Vice, vice, baby: Legalize the sin or punish the sinner?
SAUDI ARABIA calls it the Promotion of Virtue and the Prevention of Vice. Here we have laws, or "there oughta be a law," or toothless statutes that show up on the books and in trivia filler columns in the newspaper. Who decides what's a vice? Dead people, generally.
And those dead folks tell us vice involves marijuana, guns — and then the really intimate ones — abortion, homosexuality, adultery. I'm talking about the edge stuff, where you don't talk too loud about liking something. Remember when people got blackmailed about gay affairs? Yes, that is happening right now to someone you kinda know.
But there almost was a law, recently. It's a good example.
Last year, a bill made it through the House of Representatives (but no further) that would have prohibited U.S.
financial institutions from acting as payment systems for Americans who gamble online. In essence, the 109th Congress' H.R.4411 would have stopped U.S. residents from using their credit card companies and banks to play poker on the Net.
But people love to gamble. So, as Daniel Davies pointed out in the British newspaper the Guardian at the time, they'd just go underground. They'd learn to use offshore banks, services that already exist. And more sites would spring up to cosset their now
illicit tastes; think a less scrupulous PayPal.
As Davies wrote: "If a generation of Americans have to learn how to set up an offshore account, fund it, make payments through intermediaries to a poker Web site and then repatriate their winnings, then they will have learned how to carry out the placement, layering and integration (colloquially, 'wash, rinse and spin') operations of money laundering. Having learned these skills, people are unlikely to restrict their use entirely to the poker industry. It is hard to imagine, too, that they wouldn't notice that, while the money is sitting in their offshore structures, it is out of the sight of the tax man."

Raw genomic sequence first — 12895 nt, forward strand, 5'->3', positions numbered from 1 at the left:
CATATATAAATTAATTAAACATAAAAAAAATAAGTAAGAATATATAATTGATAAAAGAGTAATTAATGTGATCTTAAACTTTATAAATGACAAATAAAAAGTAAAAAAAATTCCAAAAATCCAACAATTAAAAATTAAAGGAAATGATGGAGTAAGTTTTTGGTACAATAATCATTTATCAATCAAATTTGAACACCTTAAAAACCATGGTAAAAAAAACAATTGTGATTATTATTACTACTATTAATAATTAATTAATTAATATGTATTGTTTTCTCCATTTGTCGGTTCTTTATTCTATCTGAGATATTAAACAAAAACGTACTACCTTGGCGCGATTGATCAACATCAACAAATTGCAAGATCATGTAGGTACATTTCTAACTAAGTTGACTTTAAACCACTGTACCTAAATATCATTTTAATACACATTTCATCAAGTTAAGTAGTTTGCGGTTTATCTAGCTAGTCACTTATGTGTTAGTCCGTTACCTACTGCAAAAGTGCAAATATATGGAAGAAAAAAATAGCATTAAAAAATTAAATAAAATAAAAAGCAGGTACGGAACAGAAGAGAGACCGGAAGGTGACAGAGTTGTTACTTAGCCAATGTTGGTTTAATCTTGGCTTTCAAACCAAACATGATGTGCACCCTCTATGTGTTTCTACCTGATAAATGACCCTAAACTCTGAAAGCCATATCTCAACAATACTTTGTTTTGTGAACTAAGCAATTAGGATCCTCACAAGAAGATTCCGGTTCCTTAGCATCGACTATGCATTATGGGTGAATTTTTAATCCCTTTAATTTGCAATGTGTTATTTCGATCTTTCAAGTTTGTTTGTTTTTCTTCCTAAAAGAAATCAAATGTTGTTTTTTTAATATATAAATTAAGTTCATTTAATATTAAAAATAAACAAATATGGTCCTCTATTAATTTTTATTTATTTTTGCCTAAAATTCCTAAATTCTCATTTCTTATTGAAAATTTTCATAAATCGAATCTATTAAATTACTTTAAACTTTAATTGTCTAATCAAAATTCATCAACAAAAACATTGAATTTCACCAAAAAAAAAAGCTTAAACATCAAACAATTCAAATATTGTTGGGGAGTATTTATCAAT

We've heard the "if you outlaw x..." slogan so many times it's lost its teeth. But here it is again. If you criminalize the mildly undesirable, then regular folks drift into nasty society.
We want to expand our experiences — to thrill and chill with ecstasy, affairs and roulette. We have been fornicating, drugging and gambling for thousands of years. We will not stamp such things out with shunning or jailing. For the person who's decent and normal except for that little predilection: do you really want to alienate her? To make her feel unwanted? Do you want to push her into the underground, where mobsters, demagogues and other sharks rule?
Legitimize the use, or demonize the users?
It's so easy to think about the good that comes from punishment. But hundreds of tiny bonds invisibly tie a person into her community, and we're all better off if she feels like a member. But there's something in the way we think that makes it hard to see the benefits of the thousand weak ties. We see big quick ugly/shiny things better than we see erosion and accumulation.
It gets more obvious when you see political moderates turn into radicals. The cycle of marginalization and radicalization has gotten to Ralph Nader, just as it gets to kids who become martyrs to any cause. Rebels don't conform when you punish them; they rebel harder, especially if they don't have any stake in the stability of their world.
More and more Americans can see the effects of the drug war, the new Prohibition, in this light. Wouldn't America benefit if pot got taxed, FDA-regulated and sold next to snuff instead of meth? Do we really want millions of us regularly thinking like criminals?
I have a much quieter example.
I like flirting. I like thinking that attractive men think I'm attractive. I'm married, yes, but not dead.
But I only find ethical men attractive. And, in the U.S., decent guys don't hit on other guys' wives. So the only passes I get come from sleazebags.
Is this good for me? Will I give up on what is arguably an infidelity? Or will I subconsciously drift toward accepting the attentions of sleazebags? Even if I choose the first option, surely another wife somewhere will take the latter.
The lonely boy learns that gangs give him belonging. The pot smoker learns to hate the cops. The oppressed learns to hate the oppressor.
Maybe, sometimes, the promotion of virtue lies in the toleration of "vice." Or at least in checking our urge to shove out of sight those unpleasant people and their unpleasant desires. How do you banish shadows? With soft, diffuse, warm light.
Sumana Harihareswara writes for Bay Area Living each week. You can write to her at